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Today's News

  • Taylor Regional Hospital names winter 2010 ambassador

    Heather Griffiths has been named the Taylor Regional Hospital Ambassador for winter 2010. Other nominees were Carol Elmore, Christy Rucker and Rosie Sullivan.

    Griffiths was nominated by a team member. The following was written on her nomination forms.

    "Heather is a conscientious nurse who possesses excellent patient care skills. She always acts in the patients' best interest and stands as their advocate. Heather has worked with the cardiologists for several years and has gained their respect.

  • Taylor County girl will sing at national truck show

    Daley Sapp, 17 and a senior at TCHS, has been chosen by the directors of the Kentucky Fair and Exposition Center to sing the National Anthem at the National Farm Machinery Show Truck and Tractor Pulls at Freedom Hall in Louisville on Feb. 10-13.

    Sapp, a senior at Taylor County High School, is the daughter of Jackie Willis Sapp and Mark Sapp, both of Campbellsville.

    Sapp will sing at each show during the event. Shows are set for 7:30 each evening and also at 1 p.m. on Saturday.

  • Doctor brings new specialty to Campbellsville

    Her office is somewhat bare, except for some scattered paperwork and plastic models of feet and other bones of the body.

    A book on fractures in children sits on the corner of her desk, with many pages dog-eared for future reference.

    Dr. Kenyatta Norman is Taylor Regional Hospital's new orthopedic oncologist at the Taylor Regional Orthopedic Center.

    And, according to Cindy Rose, TRH's public relations and hospitality services director, Norman is one of only two such surgeons in Kentucky. The other works in Louisville.

  • Rain barrel demonstration is Feb. 11

    The City of Campbellsville will offer a rain barrel demonstration as part of its storm water education efforts.

    According to the Environmental Protection Agency, a rain barrel is a system that collects and stores rainwater from a roof that would otherwise be lost to runoff and diverted to storm drains and streams.

  • Why not give it a try?

    Reduce, Reuse and Recycle. Those are the code words these days. With the push in recent years to "go green" in order to save the nation's vital natural resources for generations to come, it's time we all started taking at least small steps to help the environment.

    And some have found it's not quite as hard as it might seem.

    If you don't already know, both the City of Campbellsville and Waste Management have recycling bins available.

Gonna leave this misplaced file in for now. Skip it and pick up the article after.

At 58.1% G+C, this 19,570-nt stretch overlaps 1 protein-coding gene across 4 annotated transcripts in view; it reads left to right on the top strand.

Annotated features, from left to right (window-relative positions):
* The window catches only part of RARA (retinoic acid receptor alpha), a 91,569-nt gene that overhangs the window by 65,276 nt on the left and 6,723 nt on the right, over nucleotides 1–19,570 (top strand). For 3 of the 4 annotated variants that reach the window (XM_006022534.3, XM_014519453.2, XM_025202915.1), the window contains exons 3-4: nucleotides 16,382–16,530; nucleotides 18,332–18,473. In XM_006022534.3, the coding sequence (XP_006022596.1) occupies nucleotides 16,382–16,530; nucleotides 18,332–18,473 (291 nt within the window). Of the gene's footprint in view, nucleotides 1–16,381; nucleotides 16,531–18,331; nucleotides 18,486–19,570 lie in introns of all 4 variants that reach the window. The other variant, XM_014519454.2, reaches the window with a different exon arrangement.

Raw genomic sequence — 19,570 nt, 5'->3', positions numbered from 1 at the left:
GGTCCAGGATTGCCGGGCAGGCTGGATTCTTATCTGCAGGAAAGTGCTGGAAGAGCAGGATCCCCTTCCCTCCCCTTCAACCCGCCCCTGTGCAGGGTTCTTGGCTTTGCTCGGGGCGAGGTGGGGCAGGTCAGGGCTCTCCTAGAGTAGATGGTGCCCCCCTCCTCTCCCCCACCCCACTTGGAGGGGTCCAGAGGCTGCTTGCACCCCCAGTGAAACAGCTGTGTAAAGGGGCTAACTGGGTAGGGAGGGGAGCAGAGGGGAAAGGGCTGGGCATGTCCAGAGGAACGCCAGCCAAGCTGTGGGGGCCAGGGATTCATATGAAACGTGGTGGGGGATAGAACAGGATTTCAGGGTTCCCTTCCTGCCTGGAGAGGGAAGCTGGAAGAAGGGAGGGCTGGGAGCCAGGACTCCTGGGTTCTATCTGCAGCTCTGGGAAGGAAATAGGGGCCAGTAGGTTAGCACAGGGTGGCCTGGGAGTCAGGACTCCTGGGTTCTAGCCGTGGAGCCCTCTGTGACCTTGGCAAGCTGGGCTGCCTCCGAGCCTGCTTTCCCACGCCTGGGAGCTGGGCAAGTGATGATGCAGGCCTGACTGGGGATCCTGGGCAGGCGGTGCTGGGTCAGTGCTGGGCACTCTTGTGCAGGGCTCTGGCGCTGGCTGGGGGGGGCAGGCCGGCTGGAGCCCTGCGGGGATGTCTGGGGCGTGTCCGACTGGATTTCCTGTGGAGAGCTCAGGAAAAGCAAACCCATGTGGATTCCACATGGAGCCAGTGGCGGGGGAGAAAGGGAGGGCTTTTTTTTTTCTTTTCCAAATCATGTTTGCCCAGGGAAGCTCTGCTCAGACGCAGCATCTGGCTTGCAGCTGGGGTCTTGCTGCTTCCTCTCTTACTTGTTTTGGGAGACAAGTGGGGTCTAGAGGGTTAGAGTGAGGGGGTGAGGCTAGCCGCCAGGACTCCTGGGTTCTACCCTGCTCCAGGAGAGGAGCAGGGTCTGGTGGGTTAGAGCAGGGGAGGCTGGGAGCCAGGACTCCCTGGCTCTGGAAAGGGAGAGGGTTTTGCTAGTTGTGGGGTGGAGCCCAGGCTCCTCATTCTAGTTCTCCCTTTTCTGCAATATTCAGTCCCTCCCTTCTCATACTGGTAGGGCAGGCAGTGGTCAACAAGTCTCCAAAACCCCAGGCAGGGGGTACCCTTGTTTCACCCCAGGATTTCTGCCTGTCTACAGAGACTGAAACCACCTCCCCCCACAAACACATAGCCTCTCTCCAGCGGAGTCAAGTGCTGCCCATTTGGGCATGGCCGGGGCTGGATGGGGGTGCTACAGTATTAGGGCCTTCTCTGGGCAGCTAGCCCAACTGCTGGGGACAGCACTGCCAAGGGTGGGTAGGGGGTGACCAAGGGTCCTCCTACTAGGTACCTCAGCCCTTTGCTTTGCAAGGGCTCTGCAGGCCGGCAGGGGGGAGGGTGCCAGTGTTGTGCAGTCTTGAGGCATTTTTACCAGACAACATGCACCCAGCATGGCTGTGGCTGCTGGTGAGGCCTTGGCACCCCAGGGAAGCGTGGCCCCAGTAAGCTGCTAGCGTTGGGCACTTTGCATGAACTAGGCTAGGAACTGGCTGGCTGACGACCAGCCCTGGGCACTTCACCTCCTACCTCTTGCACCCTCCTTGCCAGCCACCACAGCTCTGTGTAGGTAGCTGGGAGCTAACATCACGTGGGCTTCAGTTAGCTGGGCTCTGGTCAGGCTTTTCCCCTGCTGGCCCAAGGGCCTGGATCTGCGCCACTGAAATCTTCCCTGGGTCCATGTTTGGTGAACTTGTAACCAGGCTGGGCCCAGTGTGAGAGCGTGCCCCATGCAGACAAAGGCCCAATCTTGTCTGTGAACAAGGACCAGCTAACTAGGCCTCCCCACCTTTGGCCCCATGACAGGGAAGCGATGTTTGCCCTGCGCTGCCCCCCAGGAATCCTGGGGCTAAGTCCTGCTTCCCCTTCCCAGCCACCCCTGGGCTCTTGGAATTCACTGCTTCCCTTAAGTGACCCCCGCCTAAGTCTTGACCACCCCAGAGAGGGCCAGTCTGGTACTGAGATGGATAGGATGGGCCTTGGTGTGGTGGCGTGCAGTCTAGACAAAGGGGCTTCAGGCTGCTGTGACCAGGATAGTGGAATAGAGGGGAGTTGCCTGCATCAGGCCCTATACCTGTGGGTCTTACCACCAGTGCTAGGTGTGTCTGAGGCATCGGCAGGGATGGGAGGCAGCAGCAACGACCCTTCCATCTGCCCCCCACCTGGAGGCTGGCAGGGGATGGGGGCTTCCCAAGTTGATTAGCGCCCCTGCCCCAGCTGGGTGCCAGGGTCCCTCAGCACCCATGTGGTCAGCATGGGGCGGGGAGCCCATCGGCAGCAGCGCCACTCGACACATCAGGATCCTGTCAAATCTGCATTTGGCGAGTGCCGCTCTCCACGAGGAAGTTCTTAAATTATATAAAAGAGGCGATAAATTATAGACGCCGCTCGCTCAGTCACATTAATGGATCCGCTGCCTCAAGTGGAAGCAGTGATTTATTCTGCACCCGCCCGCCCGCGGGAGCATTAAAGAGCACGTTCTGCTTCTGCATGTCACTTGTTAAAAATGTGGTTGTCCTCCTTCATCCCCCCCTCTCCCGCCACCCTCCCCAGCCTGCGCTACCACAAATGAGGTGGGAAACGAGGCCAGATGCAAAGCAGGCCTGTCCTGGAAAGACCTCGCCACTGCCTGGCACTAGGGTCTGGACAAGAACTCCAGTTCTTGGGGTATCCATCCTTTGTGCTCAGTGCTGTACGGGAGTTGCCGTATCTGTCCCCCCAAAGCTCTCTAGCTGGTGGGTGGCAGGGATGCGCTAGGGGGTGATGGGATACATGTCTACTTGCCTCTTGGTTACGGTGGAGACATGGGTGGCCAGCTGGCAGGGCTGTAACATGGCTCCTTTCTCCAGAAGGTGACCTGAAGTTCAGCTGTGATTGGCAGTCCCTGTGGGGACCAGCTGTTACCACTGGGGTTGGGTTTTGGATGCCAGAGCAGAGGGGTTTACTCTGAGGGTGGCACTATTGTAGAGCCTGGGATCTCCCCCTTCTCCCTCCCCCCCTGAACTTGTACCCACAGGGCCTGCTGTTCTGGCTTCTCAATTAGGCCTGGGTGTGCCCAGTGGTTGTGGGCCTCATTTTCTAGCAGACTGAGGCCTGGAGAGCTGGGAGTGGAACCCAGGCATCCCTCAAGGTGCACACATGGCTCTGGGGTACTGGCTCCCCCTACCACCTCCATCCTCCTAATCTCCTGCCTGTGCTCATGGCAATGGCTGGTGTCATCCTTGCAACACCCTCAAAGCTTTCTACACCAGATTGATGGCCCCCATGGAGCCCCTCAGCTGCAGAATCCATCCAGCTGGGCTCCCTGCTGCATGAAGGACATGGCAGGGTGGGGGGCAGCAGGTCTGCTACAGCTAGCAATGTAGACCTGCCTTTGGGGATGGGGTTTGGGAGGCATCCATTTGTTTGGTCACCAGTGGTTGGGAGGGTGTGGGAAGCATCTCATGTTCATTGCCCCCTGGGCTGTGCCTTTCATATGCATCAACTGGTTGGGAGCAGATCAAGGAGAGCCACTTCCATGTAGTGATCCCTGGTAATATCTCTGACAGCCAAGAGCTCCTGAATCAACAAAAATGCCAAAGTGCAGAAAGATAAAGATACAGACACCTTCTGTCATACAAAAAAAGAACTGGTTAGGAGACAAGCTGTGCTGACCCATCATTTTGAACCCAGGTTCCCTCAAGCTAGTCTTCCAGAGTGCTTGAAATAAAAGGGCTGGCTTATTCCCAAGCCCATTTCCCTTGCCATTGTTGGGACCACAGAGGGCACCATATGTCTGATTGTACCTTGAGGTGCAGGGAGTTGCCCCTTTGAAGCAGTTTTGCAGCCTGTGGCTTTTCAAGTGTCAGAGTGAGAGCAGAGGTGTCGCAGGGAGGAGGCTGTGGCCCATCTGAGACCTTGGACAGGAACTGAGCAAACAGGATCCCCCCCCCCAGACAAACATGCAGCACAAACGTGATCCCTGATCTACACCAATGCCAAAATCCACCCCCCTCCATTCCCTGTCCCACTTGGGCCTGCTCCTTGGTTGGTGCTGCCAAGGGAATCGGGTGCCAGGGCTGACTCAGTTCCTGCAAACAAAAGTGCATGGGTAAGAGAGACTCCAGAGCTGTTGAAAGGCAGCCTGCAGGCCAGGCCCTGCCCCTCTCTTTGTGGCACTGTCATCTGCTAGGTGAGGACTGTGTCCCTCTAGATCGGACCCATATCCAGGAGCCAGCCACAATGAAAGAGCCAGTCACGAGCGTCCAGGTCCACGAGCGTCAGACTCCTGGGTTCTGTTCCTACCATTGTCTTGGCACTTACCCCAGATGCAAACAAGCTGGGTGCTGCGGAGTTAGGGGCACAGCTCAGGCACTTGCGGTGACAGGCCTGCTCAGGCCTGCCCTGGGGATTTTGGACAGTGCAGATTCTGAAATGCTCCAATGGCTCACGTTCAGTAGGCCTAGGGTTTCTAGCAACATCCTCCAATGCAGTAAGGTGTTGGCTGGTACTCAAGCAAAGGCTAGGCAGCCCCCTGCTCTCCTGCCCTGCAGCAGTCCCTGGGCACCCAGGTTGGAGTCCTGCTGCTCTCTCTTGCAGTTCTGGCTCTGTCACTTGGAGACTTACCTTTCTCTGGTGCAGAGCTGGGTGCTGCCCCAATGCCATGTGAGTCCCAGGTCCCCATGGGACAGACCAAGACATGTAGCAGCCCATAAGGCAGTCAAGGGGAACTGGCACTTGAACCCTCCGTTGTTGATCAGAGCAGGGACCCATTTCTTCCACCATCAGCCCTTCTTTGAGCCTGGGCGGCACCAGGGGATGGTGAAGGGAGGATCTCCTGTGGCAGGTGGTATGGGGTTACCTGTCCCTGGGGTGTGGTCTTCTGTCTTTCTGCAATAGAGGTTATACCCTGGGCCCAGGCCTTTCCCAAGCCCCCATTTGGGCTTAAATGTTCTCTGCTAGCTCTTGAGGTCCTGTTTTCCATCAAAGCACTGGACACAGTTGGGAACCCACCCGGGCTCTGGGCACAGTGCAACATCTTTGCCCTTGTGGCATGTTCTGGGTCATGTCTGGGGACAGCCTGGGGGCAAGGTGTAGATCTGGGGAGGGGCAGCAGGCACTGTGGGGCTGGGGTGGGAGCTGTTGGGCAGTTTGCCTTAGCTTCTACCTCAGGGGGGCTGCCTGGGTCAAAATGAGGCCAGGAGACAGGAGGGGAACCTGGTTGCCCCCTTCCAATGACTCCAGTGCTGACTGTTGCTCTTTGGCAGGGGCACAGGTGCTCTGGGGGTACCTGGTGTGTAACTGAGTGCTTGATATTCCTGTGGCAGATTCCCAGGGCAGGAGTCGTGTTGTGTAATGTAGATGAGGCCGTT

• Man with local ties publishes fourth novel

    Michael Embry's fourth novel, "A Confidential Man," offers mystery and intrigue in a newsroom as a reporter faces an ethical dilemma involving friends and colleagues.

    Embry, of Frankfort, lived in Campbellsville from 1959 to 1965 and still has many friends in the area.

    In the book, sports columnist Chase Elliott has earned a reputation around the newsroom of being a person in which others can confide their deepest problems. What happens when someone goes over the line? And what if a fellow worker dies from mysterious circumstances?

  • CU to host book review, discussion

    Campbellsville University's School of Theology will host a review and discussion of Dr. Jarvis J. Williams' new book "Maccabean Martyr Traditions in Paul's Theology of Atonement: Did Martyr Theology Shape Paul's Conception of Jesus's Death?" on Monday, Feb. 1 from 4 to 5 p.m. in Ransdell Chapel.

    CU will also host a book signing at the Campbellsville University's Barnes & Noble College Bookstore for Williams' book on Tuesday, Feb. 2 from 3:30 to 4 p.m.

    The public is invited to attend both events free of charge.

  • BPW meeting

    Susan Wise was the guest speaker at the monthly Business & Professional Women's club meeting. Wise, left, is pictured with Renay England, BPW president. The club meets the second Thursday night of each month at Creek Side Restaurant at 5:30 p.m. The club's next meeting is Feb. 11 with Yvette Haskins as guest speaker.

  • Court hears cases stemming from drug crime ring

    Several of the 19 people charged last year with operating a crime ring formed to sell drugs in Taylor and surrounding counties have pleaded guilty to their crimes.

    And as a result, the defendants have received jail time, probation and diversions, and some still face charges against them.

    According to a press release from the Campbellsville Police Department, the indictments came after an 18-month investigation.

  • Some is better than none

    On garbage day, Pat Webster's driveway sticks out like a sore thumb. While large cans line the street, Webster has only a tiny one. And it's often just half full.

    An avid recycler, Webster take two trips a month to the recycling center at Miller Park. She picks up recyclables from two friends along the way as well.

    "I guess I've just always been a recycler," she said. "I think we need to help our environment as much as possible."

    Webster is one of several people helping to push the importance of recycling in Taylor County.